AF: Do you have a quarantine routine? Has lockdown affected your creativity in any way?

EO: I’ve been making cold brew coffee every few days – that’s about as much of a routine as I’ve got right now. In the beginning I was doing better with it and also doing walks and stuff. I need to get back into it. As far as creativity, I’ve been having an extra hard time writing lyrics. I’ve been writing a bunch of music, but any time I try to think about lyrics at all it’s this big grey blur.

AF: What are you most proud of about your new record and what do you want listeners to take away from it?

EO: I hope people take away a feeling of enjoyment and also a feeling of hope. I think the record goes through a lot of dark and heavy stuff, but I think overall it’s an optimistic record. That’s also why I ended it with “Sunshine,” because after all the disasters, etc, it’s like “Okay, we’re gonna be okay.” I’m pretty proud of the record as a whole, to be honest. I like the way it flows and I think these are some of the best songs I’ve ever written.

AF: How was recording your cover of the Dead Kennedys’ “Police Truck“?

EO: It was super fun! I did it at my brother’s studio and played all the instruments. I was having a super fun time just jamming on everything as we recorded. I was nervous about doing the vocals ‘cause Jello’s got that distinct voice, but I tried to just be me and I’m happy with how it turned out.

AF: What was the process like of creating your own label to release the album?

EO: Well, the label had been planned for a while, actually. I was always planning to launch it this year, and the original plan didn’t include me releasing any of my own music at all. Then I left the label I was on, so we were shopping the record around and with everything going on it was taking a while so we decided to self-release, and then I was like, well since I’m launching the label anyway might as well put it on that! It’s been a fun learning process. A lot of folks from other labels have reached out to offer to chat if I have questions, and that’s been super helpful. I’m really excited about the future of the label. We have four more releases coming in the fall and just put our first release of 2021 on the calendar.

AF: What is your favorite piece of Oceanator merch and how did you get the idea for it?

EO: I don’t know if I have a favorite right now! I’m very very stoked on the entire run of stuff I did around the record. I guess if I had to pick it would be the post cards or the temporary tattoos? The postcards were designed by Kameron White and the tattoos by Haley Butters and they’re both perfect. The post cards my friend Gretchen suggested doing. The temporary tattoos, I got the idea because I was thinking about what other fun ’90s stuff I could do since I was doing pogs. Temporary tattoos just popped into my head and I knew Haley had made flash sheets before so I asked them if they wanted to do the temp tattoo designs and they sent back this perfect thing with a tattoo for each song inspired by that song. It’s so cool.

AF: What bands/labels do you recommend to support on Bandcamp day next week?

EO: Solidarity Club, Grimalkin Records, Exploding in Sound, Quiet Year, Good Eye, Get Better, Disposable America to name a few labels. Cave People and Alright both also have records coming out this Friday so I would say pick those up. McKinley Dixon and Maneka are excellent. Artisan P has a new EP coming out on Sept 4th. I could go on and on but I’ll stop there.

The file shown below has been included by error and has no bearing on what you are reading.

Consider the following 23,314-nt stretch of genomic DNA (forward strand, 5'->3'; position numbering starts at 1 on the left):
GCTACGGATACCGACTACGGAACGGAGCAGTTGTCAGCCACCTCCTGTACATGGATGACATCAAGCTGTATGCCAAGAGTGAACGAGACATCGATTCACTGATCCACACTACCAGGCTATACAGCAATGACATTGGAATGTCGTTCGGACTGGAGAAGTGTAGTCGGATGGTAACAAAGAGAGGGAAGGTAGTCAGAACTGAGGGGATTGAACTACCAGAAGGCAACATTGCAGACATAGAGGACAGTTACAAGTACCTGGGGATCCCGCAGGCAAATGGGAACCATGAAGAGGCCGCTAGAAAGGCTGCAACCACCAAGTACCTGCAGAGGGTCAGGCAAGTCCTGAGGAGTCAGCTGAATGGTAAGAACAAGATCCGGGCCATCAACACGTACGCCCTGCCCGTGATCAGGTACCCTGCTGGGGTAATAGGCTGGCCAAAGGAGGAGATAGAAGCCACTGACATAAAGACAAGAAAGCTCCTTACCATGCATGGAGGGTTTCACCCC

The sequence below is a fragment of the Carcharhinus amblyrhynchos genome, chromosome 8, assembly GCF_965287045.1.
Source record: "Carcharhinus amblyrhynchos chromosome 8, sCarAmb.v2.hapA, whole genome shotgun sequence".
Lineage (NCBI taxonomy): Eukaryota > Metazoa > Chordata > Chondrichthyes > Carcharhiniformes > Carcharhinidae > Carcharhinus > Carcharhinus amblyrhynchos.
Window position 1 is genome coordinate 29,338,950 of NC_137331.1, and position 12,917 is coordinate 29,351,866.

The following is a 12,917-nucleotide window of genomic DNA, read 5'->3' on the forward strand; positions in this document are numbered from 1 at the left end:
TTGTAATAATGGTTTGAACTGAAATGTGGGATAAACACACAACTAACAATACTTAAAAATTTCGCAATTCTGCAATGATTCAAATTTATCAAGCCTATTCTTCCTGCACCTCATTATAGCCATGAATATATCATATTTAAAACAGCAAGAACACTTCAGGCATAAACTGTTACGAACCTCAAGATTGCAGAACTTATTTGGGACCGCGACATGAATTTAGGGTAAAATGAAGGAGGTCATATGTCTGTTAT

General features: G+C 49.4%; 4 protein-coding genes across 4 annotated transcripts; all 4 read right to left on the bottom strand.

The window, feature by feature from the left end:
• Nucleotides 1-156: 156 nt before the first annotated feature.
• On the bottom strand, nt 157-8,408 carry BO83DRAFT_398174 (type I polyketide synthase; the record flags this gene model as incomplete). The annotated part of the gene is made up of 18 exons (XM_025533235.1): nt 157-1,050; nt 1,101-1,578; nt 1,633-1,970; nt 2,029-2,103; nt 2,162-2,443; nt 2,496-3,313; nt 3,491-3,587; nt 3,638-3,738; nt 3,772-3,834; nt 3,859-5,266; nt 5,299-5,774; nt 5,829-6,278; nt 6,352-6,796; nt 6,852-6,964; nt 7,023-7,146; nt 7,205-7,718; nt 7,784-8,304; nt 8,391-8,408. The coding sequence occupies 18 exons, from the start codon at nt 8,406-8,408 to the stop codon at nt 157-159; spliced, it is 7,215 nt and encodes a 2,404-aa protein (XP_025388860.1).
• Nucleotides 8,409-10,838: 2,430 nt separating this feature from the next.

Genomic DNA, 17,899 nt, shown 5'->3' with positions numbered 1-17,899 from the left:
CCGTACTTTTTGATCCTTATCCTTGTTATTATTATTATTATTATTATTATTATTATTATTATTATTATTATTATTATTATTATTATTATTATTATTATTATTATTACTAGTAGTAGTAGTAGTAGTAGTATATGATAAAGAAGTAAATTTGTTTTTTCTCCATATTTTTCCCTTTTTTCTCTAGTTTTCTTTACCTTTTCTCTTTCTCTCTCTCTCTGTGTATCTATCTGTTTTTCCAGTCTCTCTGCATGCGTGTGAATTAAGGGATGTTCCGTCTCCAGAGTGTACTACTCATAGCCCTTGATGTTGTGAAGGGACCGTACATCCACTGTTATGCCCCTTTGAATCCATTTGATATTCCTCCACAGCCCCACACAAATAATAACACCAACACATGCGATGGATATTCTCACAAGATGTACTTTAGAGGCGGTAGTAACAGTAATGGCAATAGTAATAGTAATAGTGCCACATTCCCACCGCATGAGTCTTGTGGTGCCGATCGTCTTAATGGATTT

AF: You’ve also drummed in various bands – are you still drumming in any projects or will you be in the future?

EO: I’m not actively right now because of the pandemic. Most of the drumming I was doing for folks was on tours, but yeah, I’ve been talking to some friends and I think if scheduling works out when touring starts again I’ll be playing some drums! I hope so. I miss the drums.

AF: What is your livestream setup like?

EO: Recently I have been doing the guitar through pedals just direct in to the mixer so I don’t bother the neighbors as much. At the beginning of quarantine I was mic’ing my amp but now that I’m doing more streams at later times and stuff, so I’ve been doing direct in and it has actually been sounding pretty great. Then I’ve got a mic for the vocals. Those both go into this little mixer, and I connect the mixer either to my interface and then into my computer or directly into my phone depending on what platform I’m streaming on.

AF: What are your plans for the rest of 2020 and beyond?

EO: Mostly just seeing how things play out with pandemic and stuff. I don’t think shows will happen anytime soon which stinks. But I’m trying to stay busy. Got a bunch of things coming out on the label, so I’ll be working on that stuff. And I have a bunch of songs that I wanna work on for the next record, and also maybe an EP.

RSVP HERE for Oceanator’s Things I Never Said Release Party via BABY.TV, $5-50 8-9PM EST

More great livestreams this week…

8/28 Yaeji via Boiler Room Instagram. 7pm EST RSVP HERE

8/28 Angel Olsen via Noonchorus – Cosmic Stream 3. $15 adv/$17 dos, 9pm EST RSVP HERE

8/29 Ben Gibbard, Arlo Guthrie, Glenn Mercer (of The Feelies), and more via Coney Island Mermaid Parade Tail-a-thon. 8pm EST RSVP HERE

8/29 The O’My’s, Dehd, Frank Waln, Bomba con Buya, Andrew Sa via Square Roots Festival. 7pm EST RSVP HERE

8/29 Charlie Parker’s 100th Birthday Celebration: Sam Turvey, Jason Moran, Jaleel Shaw via SummerStage Everywhere. 10pm EST RSVP HERE

8/31 Goat Girl via Working Class Movement Library Facebook. 2pm EST RSVP HERE

9/2 The Plastic Show (Fantastic Plastics Talk Show) via Twitch. 9pm EST RSVP HERE

9/2 Megan Thee Stallion, Lil Baby via Red Rocks Unpaused. 10pm EST RSVP HERE

9/4 Policing on the Agenda: Understanding ‘defund the police’ and calling for police accountability in Black communities via Black Future Labs. 5pm EST RSVP HERE

PLAYING CHICAGO: Support these Musicians on Bandcamp this Friday

DEHD is one of the many Chicago-based artists you should consider supporting via Bandcamp this Friday. Photo Credit: Alexa Viscius